INDIANAPOLIS — A researcher from the Indiana University School of Medicine has been awarded a $1.3 million grant for his work identifying the unique biology that may make Black women more susceptible to aggressive breast cancer.
Dr. Harikrishna Nakshatri, PhD, received the grant from the Department of Defense - Congressionally Directed Medical Research Program's breast cancer research program. Nakshatri is the associate director of education at the Melvin and Bren Simon Comprehensive Cancer Center and the Marian J. Morrison Professor of Breast Cancer Research at the Indiana University School of Medicine.
The grant will allow Nakshatri to continue to characterize unique biomarkers within the normal breasts of Black women and how that impacts health disparities in breast cancer. The research could lead to improved treatments for Black women, who face a higher mortality rate for breast cancer.
"The vast majority of people think of health disparities from the point of view of socio-economic factors, but we are looking at the biologic factors or the biologic basis of health disparities," Nakshatri said. "This doesn't account for all cases of health disparity, but there is a certain section where it may inform treatment."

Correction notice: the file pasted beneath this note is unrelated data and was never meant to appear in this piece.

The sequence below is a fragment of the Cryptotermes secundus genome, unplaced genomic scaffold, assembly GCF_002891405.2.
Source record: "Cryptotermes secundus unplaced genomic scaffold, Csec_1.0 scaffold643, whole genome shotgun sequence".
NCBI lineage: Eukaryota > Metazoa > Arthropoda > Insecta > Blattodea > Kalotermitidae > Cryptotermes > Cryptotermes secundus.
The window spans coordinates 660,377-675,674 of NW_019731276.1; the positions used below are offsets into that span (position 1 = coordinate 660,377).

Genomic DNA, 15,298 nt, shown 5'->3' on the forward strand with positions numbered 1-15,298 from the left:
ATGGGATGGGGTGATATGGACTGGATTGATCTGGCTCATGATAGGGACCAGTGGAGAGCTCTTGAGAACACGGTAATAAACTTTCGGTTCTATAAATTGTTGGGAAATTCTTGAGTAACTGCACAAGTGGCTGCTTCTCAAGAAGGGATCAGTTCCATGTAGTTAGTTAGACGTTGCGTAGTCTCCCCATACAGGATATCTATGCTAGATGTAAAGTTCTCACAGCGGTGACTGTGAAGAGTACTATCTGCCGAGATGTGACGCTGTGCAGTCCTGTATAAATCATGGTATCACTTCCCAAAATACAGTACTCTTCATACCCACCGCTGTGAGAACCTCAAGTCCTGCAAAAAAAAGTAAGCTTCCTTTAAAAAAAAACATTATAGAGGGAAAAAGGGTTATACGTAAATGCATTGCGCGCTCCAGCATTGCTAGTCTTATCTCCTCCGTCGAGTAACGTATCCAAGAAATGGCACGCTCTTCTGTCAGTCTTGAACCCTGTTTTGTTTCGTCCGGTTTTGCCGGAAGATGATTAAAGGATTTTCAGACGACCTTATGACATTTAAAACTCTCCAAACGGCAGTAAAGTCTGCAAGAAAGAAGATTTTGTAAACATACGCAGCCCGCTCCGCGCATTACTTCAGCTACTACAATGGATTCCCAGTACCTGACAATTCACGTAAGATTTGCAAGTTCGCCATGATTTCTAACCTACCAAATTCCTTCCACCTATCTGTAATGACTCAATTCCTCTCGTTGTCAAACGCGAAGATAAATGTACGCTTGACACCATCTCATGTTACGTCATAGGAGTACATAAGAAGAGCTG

One aspect of Nakshatri's research has demonstrated that normal breast tissue in Black women contains a cell type called PZP at a much higher number when compared to normal breast tissue of white women. These cells increase in number when white women develop breast cancer, while they are naturally higher in Black women, according to the IU School of Medicine. Nakshatri's lab is exploring whether breast cancer can originate from these cells and what role, if any, they play in helping cancer grow.
Nakshatri's research has also found that another biologic explanation may come from a genetic mutation called duffy, which is present in Black women with sub-Saharan Africa ancestry.
Analyzing the DNA from 100 Black women, Nakshatri found that about 40 percent carried the mutation, which research showed that when women with the mutation developed breast cancer it tended to be much more aggressive.
"What we found was that the normal breast cells of these duffy carrier women already have signaling molecules for cancer initiation at a much higher level," Nakshatri said. "That gives me an explanation of why they may develop breast cancers that are aggressive."
According to the IU School of Medicine, there are already cancer drugs that target the signaling molecules but they have not been tested for targeted therapy for specific genetic cases.
"The question we are asking is: Do these women need a different type of treatment is they are carriers of this mutation? Should they go through conventional treatment, or can we add or subtract some of the treatments to make them respond better?" Nakshatri said. "There are many drugs out there that we still need to figure out who will benefit from them: that is our ultimate goal."